Olympics: Molinaro moves from love of self to love for God
RIO DE JANEIRO (BP) -- The plan was for Frank Molinaro to wrestle in Rio and then make it home in time for the birth of his second child.
But little Frank Jr. had a different timetable in mind.
Everyone is healthy, and now Molinaro has something special to look forward to when his Olympic journey is complete.
"In 2015 I gave my life to Christ," Molinaro said. "The biggest thing has been trying to retain that balance [in life] -- not get too high, not get too low."
But with all he's endured in making it to the Olympics, and now with the birth of the son he has yet to hold, "This is really testing me, big-time," he said.
Molinaro's path to the Olympics was a complicated, circuitous route. He landed a spot in Rio only after two European wrestlers were banned for doping. Before leaving for the Olympics, Molinaro took a three-day break to get away and relax. While he was out on a boat fishing, he saw a news story about the two Europeans being reinstated, along with the headline "Who will be eliminated from the Olympics?"
"Are you kidding me?" he thought. "My gut reaction was fear. I was scared that I had lost this opportunity."
Then after arriving in Rio, Molinaro was getting ready to go to practice one day when he got a text from his wife Kera: "I'm going into labor."
The nerves hit, because the due date was still three weeks away. He began making phone calls to take care of logistics -- getting his other son Kason picked up from daycare, getting his mom and his mother-in-law to the hospital with Kera -- and went to practice, where he was understandably distracted.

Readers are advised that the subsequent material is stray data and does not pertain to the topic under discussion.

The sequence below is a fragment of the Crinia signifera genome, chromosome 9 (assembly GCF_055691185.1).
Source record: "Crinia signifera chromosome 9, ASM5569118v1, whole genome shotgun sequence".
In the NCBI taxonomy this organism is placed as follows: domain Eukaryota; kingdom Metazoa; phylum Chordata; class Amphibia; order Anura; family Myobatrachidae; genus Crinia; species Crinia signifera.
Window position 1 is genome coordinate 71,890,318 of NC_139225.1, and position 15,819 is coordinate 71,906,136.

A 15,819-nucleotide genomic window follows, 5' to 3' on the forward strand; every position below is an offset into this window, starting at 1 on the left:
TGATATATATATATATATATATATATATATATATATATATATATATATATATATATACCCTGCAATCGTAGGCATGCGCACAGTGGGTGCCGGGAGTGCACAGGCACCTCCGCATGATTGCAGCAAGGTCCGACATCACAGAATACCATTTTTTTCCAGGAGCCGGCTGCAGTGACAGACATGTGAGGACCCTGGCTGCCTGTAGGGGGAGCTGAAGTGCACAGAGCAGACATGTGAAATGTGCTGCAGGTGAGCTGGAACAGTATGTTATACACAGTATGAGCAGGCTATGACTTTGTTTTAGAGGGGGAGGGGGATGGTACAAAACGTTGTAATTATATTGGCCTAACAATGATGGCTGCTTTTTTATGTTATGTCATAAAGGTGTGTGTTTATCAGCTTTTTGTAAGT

Baby Frank hadn't arrived yet when Molinaro went to bed. When he awoke about 4:30 a.m. to use the bathroom, he saw the texts and the pictures announcing his son's arrival.
"I thank God that everything worked out really good, and we're just very blessed," he said.
His family was pivotal in Molinaro coming to Christ. Shortly after his first son was born, Molinaro remembers an argument he and Kera had about how they'd raise Kason, and the topic of religion came up.
It was already an issue with which Molinaro had been struggling. While he says he always believed in God, he never took that belief too seriously. He had a bad year professionally in 2015, which compounded his problems.
"I really just put all my strength in the fact that I could will the universe to get what I wanted if I just believed it enough," he said. "So when I failed, it was all on me. There was no grace."
He fell into a pit of despair, regret and shame, blaming himself for all of his problems and making himself miserable. Kera helped open his eyes to the fact that his struggles were spiritual in nature. And as they debated topics related to parenting, Molinaro had to confront certain truths.
"It really kind of hit me that if I was going to raise my son with religion as the main focus of his life, I'd have to live it myself," he said.
He became a believer shortly thereafter, thanks to the influence of his wife and other influential people in his life. The effect on Molinaro was significant.
"I was so focused on myself, and I was so focused on success and accomplishments and praise," he said. "When I made that transition, it made everything so much more enjoyable."
His church, Christ Community Church in State College, Pa., has played a big role in his spiritual growth and maturity. As he prepares to compete in Rio on Sunday in his first Olympics, he'll do so with a heart that desires faithfulness to God more than a gold medal.
"I've prayed every day that God would give me a bigger platform," he said, "so that I could share with other people what has been blessed upon me."